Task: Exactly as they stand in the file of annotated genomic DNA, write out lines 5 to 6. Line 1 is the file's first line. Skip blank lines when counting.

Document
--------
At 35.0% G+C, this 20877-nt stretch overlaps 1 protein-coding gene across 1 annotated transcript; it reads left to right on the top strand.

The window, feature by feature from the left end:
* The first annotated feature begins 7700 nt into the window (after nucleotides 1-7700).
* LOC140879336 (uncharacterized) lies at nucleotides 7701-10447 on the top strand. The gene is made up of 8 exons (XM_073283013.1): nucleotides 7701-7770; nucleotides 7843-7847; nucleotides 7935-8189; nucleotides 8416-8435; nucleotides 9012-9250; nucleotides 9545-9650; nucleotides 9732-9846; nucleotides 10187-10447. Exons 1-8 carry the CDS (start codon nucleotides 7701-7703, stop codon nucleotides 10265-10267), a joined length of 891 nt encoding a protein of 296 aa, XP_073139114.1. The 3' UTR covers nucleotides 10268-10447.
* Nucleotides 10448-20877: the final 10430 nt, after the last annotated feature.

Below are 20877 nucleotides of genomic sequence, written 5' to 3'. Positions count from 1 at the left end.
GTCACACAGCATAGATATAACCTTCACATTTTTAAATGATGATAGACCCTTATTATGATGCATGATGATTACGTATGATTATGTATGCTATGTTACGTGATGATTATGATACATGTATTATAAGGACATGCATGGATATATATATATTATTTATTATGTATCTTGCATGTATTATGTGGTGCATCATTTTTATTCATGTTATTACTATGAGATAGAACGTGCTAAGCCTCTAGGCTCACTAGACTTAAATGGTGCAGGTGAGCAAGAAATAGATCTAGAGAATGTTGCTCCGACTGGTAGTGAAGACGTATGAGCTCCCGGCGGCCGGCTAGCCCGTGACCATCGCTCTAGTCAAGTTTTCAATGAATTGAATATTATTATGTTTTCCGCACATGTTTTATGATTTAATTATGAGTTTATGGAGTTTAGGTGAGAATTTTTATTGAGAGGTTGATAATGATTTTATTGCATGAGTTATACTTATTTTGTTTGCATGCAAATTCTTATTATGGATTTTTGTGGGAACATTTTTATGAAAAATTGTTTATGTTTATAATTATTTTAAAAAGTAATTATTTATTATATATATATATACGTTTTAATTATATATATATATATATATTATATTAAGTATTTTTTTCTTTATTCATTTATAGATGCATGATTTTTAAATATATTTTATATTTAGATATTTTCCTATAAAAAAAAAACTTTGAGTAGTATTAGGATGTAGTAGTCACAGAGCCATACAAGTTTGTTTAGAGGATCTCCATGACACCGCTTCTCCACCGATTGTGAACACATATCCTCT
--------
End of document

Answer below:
* Nucleotides 10448-20877: the final 10430 nt, after the last annotated feature.

Below are 20877 nucleotides of genomic sequence, written 5' to 3'. Positions count from 1 at the left end.